Consumers expect to purchase reasonably safe products. They never expect to get something home and suffer an injury because it was defective. Product liability cases work to hold the manufacturer or another liable party accountable for the damages that a consumer has due to an injury caused by the product.

Launching a claim for this issue means that you need to pinpoint the problem that occurred. There are three primary classes of product liability claims. You must handle each a bit differently.

  • Defective designs: This type of issue occurs when the person who designs the product didn’t have safety fully in mind. There might be a missing safety component or an aspect of the design that could be safer if the plans were different.
  • Defects from manufacturing: Things can happen during the manufacturing process that make the product unsafe. Drug contamination, improper welds or connections and missing components are examples of manufacturing defects.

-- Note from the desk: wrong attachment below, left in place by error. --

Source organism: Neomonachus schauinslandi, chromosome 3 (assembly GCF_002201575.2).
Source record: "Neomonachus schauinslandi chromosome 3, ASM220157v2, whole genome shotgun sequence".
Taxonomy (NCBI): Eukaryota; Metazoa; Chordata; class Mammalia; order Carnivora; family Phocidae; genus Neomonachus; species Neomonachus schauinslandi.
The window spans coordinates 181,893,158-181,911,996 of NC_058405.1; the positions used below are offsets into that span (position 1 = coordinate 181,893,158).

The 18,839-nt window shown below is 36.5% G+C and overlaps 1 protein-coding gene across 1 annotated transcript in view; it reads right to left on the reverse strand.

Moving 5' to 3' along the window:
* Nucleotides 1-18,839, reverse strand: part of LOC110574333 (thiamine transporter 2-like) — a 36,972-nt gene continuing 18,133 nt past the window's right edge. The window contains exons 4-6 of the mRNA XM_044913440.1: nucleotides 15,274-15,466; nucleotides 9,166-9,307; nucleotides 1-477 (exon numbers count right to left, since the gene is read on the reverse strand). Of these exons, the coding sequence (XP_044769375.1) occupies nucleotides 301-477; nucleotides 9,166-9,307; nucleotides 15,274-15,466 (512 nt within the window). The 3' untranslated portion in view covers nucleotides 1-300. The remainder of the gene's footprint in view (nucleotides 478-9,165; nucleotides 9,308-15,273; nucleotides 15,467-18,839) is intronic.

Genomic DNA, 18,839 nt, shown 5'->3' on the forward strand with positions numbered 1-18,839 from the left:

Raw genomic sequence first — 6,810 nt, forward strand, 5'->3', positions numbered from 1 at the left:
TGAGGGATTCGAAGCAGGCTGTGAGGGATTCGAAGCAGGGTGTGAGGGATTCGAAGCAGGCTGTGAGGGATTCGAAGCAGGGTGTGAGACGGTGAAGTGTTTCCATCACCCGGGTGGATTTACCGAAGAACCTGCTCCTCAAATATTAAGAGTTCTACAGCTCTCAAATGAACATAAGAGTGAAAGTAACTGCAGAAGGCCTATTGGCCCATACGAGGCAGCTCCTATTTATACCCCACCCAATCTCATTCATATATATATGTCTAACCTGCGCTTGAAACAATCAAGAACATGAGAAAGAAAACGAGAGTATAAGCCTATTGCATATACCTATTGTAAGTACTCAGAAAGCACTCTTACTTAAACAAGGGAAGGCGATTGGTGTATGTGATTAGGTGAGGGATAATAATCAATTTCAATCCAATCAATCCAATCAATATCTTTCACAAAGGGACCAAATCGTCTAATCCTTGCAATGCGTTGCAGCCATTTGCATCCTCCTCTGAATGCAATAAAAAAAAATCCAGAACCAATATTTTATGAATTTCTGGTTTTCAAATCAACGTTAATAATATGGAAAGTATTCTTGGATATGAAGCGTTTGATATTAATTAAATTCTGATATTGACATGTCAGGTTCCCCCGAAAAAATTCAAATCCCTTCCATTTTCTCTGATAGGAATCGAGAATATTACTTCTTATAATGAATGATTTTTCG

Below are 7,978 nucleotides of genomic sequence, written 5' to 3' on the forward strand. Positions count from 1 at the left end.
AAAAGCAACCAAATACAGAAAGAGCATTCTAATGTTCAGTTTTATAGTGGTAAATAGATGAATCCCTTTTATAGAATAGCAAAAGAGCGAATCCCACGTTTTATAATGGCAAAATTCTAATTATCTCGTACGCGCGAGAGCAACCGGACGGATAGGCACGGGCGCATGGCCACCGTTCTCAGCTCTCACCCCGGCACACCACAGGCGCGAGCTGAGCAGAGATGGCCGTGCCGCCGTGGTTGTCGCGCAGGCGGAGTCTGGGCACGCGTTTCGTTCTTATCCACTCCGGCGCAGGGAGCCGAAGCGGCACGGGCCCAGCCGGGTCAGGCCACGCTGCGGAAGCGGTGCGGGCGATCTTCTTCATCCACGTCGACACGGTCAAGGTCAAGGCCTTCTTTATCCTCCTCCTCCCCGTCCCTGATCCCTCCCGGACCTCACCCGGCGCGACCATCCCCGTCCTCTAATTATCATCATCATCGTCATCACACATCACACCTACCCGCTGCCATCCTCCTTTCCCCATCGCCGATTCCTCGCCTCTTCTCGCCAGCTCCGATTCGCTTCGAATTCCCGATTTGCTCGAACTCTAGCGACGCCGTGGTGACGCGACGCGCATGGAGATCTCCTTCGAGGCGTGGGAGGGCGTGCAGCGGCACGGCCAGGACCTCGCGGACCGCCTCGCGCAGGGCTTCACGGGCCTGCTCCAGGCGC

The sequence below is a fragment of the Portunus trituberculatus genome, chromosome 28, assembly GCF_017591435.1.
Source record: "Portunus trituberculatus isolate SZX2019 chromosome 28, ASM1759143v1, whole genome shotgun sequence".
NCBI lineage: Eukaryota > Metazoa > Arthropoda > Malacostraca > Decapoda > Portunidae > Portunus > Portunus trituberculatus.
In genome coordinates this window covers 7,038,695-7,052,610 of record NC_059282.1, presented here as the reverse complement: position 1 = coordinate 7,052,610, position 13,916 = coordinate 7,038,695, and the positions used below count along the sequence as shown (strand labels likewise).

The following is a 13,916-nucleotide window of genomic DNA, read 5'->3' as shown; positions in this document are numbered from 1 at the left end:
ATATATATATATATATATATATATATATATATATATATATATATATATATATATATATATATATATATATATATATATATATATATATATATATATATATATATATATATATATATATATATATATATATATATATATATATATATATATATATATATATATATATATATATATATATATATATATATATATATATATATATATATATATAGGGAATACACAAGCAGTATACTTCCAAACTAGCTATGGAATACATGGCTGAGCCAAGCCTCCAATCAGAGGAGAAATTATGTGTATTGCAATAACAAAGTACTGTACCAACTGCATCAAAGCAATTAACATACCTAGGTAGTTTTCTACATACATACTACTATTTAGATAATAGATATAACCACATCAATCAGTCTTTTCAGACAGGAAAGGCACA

• Defects in the marketing: A primary component of this is the manual that comes with the product. Even if the instructions are on the box, all required warnings must be present. Missing alerts for things that can happen when a person is using the product as intended can lead to catastrophic harm.

Tying the injury to one of these classes might not be simple, but it is necessary if you are seeking compensation to recover financial damages. Carefully planning your product liability case and showing why the liable party should be held accountable for the issue can increase the chance of a successful claim. Remember to include all damages related to the incident, even those that you might incur in the future.